NBC Entertainment Chairman Robert Greenblatt addressed the state of cult favorite "Community" at the Television Critics Association Summer Press Tour on Tuesday, swearing the network hopes the re-tooled show will thrive with new showrunners in a new Friday night timeslot.
"I would love nothing more than 'Community' to have a following on Friday and be able to continue it," Greenblatt told the assembled critics and journalists.
Greenblatt explained that the network's decision to fire creator Dan Harmon was an effort to "freshen the show," and tried to assure fans of "Community" that the show wouldn't be drastically different than season's past.
"I think fans of 'Community' are going to get the same show they have loved from the beginning. Every so often, it's time to make a change with a showrunner," he said. "You evaluate creatively how the show is run, how the writing staff is working. Sometimes you want to freshen the show. We just decided it was time to do that to 'Community,' no disrespect to anyone."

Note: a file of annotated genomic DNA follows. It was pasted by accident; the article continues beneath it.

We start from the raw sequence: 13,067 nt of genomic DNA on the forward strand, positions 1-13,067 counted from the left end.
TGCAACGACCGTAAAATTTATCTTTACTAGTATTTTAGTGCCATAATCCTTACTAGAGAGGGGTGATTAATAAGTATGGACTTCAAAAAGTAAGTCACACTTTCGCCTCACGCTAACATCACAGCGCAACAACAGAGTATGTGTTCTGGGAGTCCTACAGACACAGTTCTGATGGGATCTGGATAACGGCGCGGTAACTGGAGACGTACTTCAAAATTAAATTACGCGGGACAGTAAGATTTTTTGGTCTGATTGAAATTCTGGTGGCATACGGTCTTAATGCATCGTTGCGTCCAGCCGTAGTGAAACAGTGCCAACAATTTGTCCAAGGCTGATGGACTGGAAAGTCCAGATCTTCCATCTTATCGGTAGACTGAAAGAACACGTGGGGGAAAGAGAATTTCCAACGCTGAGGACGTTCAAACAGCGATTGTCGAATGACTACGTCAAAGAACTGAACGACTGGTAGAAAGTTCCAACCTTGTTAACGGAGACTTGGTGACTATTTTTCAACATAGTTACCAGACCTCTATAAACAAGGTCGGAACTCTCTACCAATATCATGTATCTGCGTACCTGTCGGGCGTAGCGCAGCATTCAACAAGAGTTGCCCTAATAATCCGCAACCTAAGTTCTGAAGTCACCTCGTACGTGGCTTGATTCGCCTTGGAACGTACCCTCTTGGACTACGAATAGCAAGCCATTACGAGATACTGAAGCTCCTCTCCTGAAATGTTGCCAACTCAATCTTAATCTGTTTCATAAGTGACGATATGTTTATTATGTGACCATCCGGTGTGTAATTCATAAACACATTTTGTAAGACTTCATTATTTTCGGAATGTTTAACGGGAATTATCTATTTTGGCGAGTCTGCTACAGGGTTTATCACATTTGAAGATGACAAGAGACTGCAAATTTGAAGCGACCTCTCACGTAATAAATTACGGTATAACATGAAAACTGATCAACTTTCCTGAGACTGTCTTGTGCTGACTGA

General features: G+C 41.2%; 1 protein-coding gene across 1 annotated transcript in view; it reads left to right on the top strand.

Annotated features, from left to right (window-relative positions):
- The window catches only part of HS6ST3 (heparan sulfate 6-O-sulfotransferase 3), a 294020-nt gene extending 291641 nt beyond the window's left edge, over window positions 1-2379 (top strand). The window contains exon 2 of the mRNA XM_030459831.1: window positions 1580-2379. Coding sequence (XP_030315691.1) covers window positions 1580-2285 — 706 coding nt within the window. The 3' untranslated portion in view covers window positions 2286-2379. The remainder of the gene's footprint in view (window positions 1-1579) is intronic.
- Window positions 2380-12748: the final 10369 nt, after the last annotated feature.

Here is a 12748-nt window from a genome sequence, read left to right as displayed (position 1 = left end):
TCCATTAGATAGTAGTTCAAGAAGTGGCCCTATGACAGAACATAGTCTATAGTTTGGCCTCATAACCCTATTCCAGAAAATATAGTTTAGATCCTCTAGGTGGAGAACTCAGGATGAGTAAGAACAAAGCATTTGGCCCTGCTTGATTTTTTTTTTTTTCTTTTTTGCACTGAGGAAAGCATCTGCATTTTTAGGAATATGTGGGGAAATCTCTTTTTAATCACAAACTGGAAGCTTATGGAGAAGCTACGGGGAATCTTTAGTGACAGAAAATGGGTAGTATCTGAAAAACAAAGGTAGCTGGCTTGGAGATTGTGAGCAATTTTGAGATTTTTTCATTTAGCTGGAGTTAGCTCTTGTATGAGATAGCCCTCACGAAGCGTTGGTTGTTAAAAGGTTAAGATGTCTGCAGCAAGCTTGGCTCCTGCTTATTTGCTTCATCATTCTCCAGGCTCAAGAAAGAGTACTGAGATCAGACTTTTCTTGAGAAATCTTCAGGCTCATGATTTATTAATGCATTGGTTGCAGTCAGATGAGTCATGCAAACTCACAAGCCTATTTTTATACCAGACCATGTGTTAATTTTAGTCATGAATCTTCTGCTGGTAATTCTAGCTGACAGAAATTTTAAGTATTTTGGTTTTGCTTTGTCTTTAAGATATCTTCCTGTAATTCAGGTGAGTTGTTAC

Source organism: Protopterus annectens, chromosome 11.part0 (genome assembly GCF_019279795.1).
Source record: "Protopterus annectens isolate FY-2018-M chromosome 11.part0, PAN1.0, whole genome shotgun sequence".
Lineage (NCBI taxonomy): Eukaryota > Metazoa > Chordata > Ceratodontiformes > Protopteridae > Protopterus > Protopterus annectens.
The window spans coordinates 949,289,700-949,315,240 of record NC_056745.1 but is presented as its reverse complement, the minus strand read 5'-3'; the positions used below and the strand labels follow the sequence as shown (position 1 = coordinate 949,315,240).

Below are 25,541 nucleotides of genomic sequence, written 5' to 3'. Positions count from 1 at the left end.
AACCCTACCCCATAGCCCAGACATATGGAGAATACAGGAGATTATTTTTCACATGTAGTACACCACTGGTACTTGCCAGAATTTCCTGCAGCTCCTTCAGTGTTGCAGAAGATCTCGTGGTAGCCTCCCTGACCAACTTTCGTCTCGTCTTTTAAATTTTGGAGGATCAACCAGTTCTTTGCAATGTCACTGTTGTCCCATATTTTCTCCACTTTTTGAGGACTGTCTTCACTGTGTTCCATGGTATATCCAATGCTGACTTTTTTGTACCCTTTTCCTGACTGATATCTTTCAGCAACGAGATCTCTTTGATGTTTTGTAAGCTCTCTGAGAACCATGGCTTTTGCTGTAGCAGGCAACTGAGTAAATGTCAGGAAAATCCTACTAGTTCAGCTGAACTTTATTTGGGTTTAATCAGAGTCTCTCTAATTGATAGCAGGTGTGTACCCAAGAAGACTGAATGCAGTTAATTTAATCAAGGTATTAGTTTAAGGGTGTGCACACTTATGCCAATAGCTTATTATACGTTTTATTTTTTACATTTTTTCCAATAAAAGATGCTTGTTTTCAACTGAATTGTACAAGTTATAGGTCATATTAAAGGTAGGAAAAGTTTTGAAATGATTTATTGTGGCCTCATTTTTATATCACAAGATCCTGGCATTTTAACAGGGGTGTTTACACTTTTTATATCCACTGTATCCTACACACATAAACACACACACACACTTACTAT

He seemed to place the moves within the network's broader strategy of "trying to broaden" the appeal of "these Thursday night comedies which critics love."
"I think we're in a transition with our comedy programming, we're trying to broaden our audience and broaden what the network does," Greenblatt explained. "These Thursday comedies which critics love and we love tend to be more narrow than we'd like. We'd ultimately like as we go forward -- 'Community' is a show that was always on the bubble. We decided to bring it back again and see what a fourth season will do for us."
Greenblatt also stated that the reason NBC brought "Community" and "30 Rock" back for 13-episode orders was because they wanted to put more comedies on the air, and didn't discount the possibility that some shows could get their episode orders increased in the future.